What is the Priority Rivers Flood Risk Reduction Project?
This project involves the 26 river catchments around Northland identified as priorities for flood risk planning. (Originally there were 27 catchments – two of these catchments have since been merged into one.)
The rivers and streams in these priority catchments pose potential threats to lives, buildings, road access, infrastructure and agriculture. Our role is to work with communities and help reduce these risks where practical.
What does the project involve?
We need to better understand the river systems involved, including how flooding affects them physically and also their impacts on local communities.
To do this we have:
- Worked with affected communities to prioritise and develop plans to reduce flood risks
- Undertaken detailed surveys of the land in catchments to help develop computer flood models
- Produced flood hazard maps (these show which areas are likely to flood and what could be threatened as a result, for instance schools, marae etc)
- Assessed the likely consequences for a community if it is flooded and analysed options to reduce any resulting danger/threats
- Produced river management reports and flood risk reduction plans that collate the information on flood risk and management.
Which rivers are included?
The 26 priority rivers or groups of streams being assessed are (in alphabetical, not priority order):
Note that there were originally 27 priority catchments identified, but the Waima and Punakitere catchments are now being treated as one catchment.
- Awapokonui (Pakanae)
- Awaroa-Rotokakahi and Pawarenga Streams
- Helena Bay River
- Panguru / Waihou
- Taumarere (Kawakawa)
- Taupō River
- Tauranga River
- Waihou (Rahiri-Rangiahua)
- Waima & Punakitere-Otaua
- Wairau (Maungaturoto)
- Whangārei Heads Streams
- Whangaroa Streams (Totara North, Te Ngaere, Wainui & Mahineapua)
Location map of Priority Rivers.
How long will the project take?
River management reports and river management plans have now been completed. The project is ongoing and our focus has now moved towards implementation of river management plans, including the further investigation, refinement, design and implementation of actions to reduce flood risk.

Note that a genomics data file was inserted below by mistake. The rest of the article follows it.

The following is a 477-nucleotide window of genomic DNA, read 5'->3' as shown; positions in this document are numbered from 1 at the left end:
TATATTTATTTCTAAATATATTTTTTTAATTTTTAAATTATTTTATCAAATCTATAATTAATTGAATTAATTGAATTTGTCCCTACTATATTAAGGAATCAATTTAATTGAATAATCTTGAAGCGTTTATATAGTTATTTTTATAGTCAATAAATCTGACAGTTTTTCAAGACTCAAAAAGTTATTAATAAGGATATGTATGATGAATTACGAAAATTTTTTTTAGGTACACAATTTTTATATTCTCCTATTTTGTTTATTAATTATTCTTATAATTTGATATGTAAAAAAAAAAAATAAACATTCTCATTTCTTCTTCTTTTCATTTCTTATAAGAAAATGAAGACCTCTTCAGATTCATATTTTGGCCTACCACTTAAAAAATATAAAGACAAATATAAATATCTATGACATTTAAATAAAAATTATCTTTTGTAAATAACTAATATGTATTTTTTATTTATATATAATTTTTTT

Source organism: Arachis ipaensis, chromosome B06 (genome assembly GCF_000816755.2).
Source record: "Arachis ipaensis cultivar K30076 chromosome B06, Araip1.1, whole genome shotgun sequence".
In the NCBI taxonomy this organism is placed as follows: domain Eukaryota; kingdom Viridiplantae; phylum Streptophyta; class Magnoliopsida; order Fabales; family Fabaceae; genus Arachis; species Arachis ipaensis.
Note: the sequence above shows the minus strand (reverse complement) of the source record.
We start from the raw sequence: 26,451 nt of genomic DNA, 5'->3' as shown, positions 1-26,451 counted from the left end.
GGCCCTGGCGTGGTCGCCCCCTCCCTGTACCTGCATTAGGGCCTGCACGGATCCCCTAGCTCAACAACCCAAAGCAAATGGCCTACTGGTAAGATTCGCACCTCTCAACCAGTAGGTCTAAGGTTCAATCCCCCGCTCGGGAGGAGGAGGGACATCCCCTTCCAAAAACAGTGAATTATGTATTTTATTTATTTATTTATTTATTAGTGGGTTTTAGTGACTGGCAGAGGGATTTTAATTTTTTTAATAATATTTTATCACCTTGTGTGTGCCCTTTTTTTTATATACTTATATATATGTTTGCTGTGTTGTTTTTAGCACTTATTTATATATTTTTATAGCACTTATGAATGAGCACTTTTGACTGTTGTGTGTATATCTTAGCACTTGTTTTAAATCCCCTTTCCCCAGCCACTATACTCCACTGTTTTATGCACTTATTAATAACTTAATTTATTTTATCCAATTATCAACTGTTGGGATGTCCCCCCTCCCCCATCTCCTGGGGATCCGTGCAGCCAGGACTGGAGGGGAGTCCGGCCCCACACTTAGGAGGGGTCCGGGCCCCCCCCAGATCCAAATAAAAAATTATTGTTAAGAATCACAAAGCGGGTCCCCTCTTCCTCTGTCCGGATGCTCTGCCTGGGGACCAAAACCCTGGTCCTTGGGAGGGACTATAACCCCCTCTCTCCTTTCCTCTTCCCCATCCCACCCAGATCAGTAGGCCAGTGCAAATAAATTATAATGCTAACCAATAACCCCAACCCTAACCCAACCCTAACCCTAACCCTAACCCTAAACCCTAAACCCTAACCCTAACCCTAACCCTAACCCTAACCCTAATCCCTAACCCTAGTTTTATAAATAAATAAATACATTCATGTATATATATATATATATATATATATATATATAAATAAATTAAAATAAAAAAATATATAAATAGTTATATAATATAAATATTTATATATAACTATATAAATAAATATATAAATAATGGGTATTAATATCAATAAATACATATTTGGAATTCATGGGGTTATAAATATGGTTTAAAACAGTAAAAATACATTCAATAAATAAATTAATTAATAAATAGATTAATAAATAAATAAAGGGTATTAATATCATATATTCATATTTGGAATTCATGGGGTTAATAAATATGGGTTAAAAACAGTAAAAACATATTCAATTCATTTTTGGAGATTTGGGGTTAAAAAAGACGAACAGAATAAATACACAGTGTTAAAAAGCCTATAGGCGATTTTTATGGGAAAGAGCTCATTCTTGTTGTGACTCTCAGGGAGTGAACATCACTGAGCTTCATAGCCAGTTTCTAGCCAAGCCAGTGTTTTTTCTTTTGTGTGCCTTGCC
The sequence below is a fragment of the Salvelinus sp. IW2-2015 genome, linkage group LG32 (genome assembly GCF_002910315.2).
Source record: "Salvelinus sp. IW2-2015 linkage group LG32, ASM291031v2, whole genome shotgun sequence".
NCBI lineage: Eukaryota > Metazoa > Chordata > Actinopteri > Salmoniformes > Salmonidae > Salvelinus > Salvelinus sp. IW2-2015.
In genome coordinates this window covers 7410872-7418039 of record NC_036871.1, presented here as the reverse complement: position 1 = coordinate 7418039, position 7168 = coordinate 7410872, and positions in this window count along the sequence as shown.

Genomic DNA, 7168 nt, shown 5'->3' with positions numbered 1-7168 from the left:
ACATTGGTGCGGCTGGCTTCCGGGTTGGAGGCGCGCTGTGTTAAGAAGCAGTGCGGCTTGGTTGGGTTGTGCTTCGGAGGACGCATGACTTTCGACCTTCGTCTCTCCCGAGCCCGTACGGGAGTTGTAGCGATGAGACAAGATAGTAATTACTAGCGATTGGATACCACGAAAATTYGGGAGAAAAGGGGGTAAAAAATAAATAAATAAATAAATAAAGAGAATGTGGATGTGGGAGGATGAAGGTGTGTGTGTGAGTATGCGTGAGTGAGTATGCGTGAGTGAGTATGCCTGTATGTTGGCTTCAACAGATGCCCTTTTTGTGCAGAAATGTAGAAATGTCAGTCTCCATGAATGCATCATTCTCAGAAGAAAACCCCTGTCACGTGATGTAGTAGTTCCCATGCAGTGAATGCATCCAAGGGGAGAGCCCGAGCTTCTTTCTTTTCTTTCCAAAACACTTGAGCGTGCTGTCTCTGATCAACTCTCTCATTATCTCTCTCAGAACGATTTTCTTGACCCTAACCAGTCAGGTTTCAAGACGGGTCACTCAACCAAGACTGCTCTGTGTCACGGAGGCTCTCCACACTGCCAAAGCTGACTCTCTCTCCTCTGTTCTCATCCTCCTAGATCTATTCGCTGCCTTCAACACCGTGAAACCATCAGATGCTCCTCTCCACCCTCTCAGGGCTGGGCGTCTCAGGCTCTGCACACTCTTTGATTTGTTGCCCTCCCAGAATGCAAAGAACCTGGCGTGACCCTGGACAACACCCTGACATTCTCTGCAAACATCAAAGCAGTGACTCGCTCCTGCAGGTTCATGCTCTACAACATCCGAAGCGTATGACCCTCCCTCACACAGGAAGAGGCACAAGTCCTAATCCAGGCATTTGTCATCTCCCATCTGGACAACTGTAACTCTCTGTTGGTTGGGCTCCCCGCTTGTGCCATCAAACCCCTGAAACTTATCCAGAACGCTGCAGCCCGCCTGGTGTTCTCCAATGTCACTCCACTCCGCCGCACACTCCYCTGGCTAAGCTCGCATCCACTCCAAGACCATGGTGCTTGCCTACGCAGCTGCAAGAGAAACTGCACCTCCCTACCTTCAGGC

As of October 2013, 24 of the 26 catchments identified have had flood maps generated, which are now publicly available. The highest risk catchments amongst this group have been identified for progressing flood scheme works. These include: Waiarohia-Raumanaga catchment, Kerikeri-Waipapa, Kaeo and Awanui (Kaitāia)
The development and/or implementation of the actions identified in the plans will be undertaken on a priority basis.
How will the community be involved?
Initially, we worked with affected communities and stakeholders to build on what we already know about the size of floods and who they affect. We asked the community to tell us about the places/things they were especially keen to protect in their local area. We also presented the initial river management reports, flood maps and river management plans to communities through a series of meetings held in the areas of interest.
In addition to this we also work closely with River Management Liaison Committees in a smaller number of catchments that help the council to plan and prioritise actions to reduce flood risk. These committees include Awanui, Kerikeri-Waipapa, Urban Whangārei, Kaihu, Kaeo-Whangaroa, Waitangi and Ruakaka. These are sub-committees of council's Environmental Management Committee.
If flood protection work is needed, who’ll pay?
Typically local communities – who stand to benefit the most – will pay for flood protection works, but only after consultation.
For more information, please contact:
Group Manager, Environmental Services
Northland Regional Council
Ph: 0800 002 004